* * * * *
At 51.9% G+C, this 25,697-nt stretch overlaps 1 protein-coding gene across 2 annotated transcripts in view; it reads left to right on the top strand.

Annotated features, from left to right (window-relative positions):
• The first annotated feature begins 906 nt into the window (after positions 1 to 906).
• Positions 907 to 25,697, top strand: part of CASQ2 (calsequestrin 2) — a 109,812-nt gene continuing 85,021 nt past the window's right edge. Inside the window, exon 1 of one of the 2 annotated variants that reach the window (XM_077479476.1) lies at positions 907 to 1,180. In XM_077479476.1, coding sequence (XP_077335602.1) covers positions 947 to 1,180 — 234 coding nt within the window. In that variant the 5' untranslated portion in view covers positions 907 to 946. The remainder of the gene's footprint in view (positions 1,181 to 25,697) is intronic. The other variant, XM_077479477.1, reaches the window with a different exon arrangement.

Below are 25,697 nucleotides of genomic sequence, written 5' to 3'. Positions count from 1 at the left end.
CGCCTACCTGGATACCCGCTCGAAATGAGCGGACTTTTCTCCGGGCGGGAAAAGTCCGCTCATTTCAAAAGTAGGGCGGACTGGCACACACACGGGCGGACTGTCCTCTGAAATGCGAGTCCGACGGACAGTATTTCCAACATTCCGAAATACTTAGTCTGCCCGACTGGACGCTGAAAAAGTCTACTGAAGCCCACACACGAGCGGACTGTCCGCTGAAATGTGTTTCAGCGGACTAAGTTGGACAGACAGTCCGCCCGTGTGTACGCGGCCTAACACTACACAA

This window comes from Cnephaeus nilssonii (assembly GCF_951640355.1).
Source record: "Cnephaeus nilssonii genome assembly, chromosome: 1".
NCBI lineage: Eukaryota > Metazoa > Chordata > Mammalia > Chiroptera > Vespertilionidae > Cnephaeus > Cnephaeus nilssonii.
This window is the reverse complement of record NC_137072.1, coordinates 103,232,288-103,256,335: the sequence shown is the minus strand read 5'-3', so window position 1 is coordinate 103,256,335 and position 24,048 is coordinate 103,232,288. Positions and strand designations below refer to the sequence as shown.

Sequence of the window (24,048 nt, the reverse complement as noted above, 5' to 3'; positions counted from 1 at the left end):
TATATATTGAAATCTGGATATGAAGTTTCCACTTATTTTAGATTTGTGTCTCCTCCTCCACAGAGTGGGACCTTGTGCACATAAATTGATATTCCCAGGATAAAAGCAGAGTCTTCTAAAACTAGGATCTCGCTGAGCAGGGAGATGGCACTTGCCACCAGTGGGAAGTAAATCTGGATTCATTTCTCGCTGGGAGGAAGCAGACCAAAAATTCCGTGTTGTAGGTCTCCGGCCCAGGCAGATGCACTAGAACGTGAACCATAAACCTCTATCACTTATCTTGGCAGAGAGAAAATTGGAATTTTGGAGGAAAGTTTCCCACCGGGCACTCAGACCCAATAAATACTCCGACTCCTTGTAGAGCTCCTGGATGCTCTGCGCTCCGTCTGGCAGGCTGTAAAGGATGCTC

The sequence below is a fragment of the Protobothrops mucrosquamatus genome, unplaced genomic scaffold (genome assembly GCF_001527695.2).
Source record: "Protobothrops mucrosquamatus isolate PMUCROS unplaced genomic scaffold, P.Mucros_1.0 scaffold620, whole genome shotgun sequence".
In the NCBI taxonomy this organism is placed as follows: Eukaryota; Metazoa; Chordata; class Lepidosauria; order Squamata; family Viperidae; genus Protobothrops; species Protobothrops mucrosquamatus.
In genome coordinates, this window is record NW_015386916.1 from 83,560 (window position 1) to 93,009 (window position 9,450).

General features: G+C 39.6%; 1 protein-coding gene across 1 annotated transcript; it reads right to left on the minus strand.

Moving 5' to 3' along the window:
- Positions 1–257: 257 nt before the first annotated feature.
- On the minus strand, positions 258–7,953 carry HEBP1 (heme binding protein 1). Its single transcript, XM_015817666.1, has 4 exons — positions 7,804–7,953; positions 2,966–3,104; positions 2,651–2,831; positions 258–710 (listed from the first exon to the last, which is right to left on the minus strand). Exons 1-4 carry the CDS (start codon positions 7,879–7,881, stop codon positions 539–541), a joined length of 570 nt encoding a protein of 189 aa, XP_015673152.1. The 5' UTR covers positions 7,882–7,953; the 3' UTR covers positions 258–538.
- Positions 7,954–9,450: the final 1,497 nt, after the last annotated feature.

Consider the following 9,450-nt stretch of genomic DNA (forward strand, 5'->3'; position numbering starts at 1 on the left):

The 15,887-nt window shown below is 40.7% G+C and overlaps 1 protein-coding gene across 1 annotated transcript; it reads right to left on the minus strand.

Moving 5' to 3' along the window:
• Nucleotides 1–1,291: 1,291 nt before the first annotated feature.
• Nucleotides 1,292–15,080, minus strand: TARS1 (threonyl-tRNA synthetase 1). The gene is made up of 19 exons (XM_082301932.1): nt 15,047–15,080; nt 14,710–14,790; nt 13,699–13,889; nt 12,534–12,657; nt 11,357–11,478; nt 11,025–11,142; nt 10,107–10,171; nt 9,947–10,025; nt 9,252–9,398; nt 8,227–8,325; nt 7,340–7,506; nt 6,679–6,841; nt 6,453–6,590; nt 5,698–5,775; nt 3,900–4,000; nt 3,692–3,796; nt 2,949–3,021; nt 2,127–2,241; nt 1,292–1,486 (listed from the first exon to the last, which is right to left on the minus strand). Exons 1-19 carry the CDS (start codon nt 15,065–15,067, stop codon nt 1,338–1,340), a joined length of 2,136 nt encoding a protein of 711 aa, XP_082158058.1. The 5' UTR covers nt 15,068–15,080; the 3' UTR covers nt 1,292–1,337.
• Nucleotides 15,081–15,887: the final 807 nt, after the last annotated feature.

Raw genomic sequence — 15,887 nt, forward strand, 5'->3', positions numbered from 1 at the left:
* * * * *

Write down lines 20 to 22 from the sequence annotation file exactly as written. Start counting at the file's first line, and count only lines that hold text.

- On the minus strand, positions 258–7,953 carry HEBP1 (heme binding protein 1). Its single transcript, XM_015817666.1, has 4 exons — positions 7,804–7,953; positions 2,966–3,104; positions 2,651–2,831; positions 258–710 (listed from the first exon to the last, which is right to left on the minus strand). Exons 1-4 carry the CDS (start codon positions 7,879–7,881, stop codon positions 539–541), a joined length of 570 nt encoding a protein of 189 aa, XP_015673152.1. The 5' UTR covers positions 7,882–7,953; the 3' UTR covers positions 258–538.
- Positions 7,954–9,450: the final 1,497 nt, after the last annotated feature.

Consider the following 9,450-nt stretch of genomic DNA (forward strand, 5'->3'; position numbering starts at 1 on the left):